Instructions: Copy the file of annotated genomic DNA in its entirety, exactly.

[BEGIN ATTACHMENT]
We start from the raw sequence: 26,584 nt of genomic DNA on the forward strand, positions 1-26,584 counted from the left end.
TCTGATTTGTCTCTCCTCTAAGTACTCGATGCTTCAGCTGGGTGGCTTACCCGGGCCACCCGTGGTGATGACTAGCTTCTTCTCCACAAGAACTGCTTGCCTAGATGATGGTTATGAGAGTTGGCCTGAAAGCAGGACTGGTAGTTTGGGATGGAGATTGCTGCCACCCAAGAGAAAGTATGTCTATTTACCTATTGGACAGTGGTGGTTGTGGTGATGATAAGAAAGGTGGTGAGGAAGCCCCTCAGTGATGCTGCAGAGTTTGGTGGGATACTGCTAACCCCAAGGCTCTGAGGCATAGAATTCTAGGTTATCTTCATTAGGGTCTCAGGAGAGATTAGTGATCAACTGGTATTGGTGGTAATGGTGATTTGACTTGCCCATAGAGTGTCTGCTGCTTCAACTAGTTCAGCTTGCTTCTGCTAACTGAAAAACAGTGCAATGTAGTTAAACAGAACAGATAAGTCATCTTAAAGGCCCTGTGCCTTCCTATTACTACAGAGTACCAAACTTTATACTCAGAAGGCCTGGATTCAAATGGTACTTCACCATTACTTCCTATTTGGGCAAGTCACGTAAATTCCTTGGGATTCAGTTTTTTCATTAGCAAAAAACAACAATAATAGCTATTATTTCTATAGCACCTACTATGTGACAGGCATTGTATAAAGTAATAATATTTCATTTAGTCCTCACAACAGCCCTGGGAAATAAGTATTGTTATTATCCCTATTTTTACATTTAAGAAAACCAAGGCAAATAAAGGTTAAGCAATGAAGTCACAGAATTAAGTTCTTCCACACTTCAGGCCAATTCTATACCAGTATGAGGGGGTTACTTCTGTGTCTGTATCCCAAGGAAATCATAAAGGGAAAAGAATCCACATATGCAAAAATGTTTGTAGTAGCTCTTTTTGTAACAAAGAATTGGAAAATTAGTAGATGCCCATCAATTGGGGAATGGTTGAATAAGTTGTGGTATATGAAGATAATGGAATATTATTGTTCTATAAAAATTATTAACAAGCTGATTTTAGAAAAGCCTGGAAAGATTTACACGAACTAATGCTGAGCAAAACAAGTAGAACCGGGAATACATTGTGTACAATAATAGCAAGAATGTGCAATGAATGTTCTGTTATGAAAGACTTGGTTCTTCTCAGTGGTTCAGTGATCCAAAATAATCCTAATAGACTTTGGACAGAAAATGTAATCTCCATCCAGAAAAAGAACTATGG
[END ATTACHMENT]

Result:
We start from the raw sequence: 26,584 nt of genomic DNA on the forward strand, positions 1-26,584 counted from the left end.
TCTGATTTGTCTCTCCTCTAAGTACTCGATGCTTCAGCTGGGTGGCTTACCCGGGCCACCCGTGGTGATGACTAGCTTCTTCTCCACAAGAACTGCTTGCCTAGATGATGGTTATGAGAGTTGGCCTGAAAGCAGGACTGGTAGTTTGGGATGGAGATTGCTGCCACCCAAGAGAAAGTATGTCTATTTACCTATTGGACAGTGGTGGTTGTGGTGATGATAAGAAAGGTGGTGAGGAAGCCCCTCAGTGATGCTGCAGAGTTTGGTGGGATACTGCTAACCCCAAGGCTCTGAGGCATAGAATTCTAGGTTATCTTCATTAGGGTCTCAGGAGAGATTAGTGATCAACTGGTATTGGTGGTAATGGTGATTTGACTTGCCCATAGAGTGTCTGCTGCTTCAACTAGTTCAGCTTGCTTCTGCTAACTGAAAAACAGTGCAATGTAGTTAAACAGAACAGATAAGTCATCTTAAAGGCCCTGTGCCTTCCTATTACTACAGAGTACCAAACTTTATACTCAGAAGGCCTGGATTCAAATGGTACTTCACCATTACTTCCTATTTGGGCAAGTCACGTAAATTCCTTGGGATTCAGTTTTTTCATTAGCAAAAAACAACAATAATAGCTATTATTTCTATAGCACCTACTATGTGACAGGCATTGTATAAAGTAATAATATTTCATTTAGTCCTCACAACAGCCCTGGGAAATAAGTATTGTTATTATCCCTATTTTTACATTTAAGAAAACCAAGGCAAATAAAGGTTAAGCAATGAAGTCACAGAATTAAGTTCTTCCACACTTCAGGCCAATTCTATACCAGTATGAGGGGGTTACTTCTGTGTCTGTATCCCAAGGAAATCATAAAGGGAAAAGAATCCACATATGCAAAAATGTTTGTAGTAGCTCTTTTTGTAACAAAGAATTGGAAAATTAGTAGATGCCCATCAATTGGGGAATGGTTGAATAAGTTGTGGTATATGAAGATAATGGAATATTATTGTTCTATAAAAATTATTAACAAGCTGATTTTAGAAAAGCCTGGAAAGATTTACACGAACTAATGCTGAGCAAAACAAGTAGAACCGGGAATACATTGTGTACAATAATAGCAAGAATGTGCAATGAATGTTCTGTTATGAAAGACTTGGTTCTTCTCAGTGGTTCAGTGATCCAAAATAATCCTAATAGACTTTGGACAGAAAATGTAATCTCCATCCAGAAAAAGAACTATGG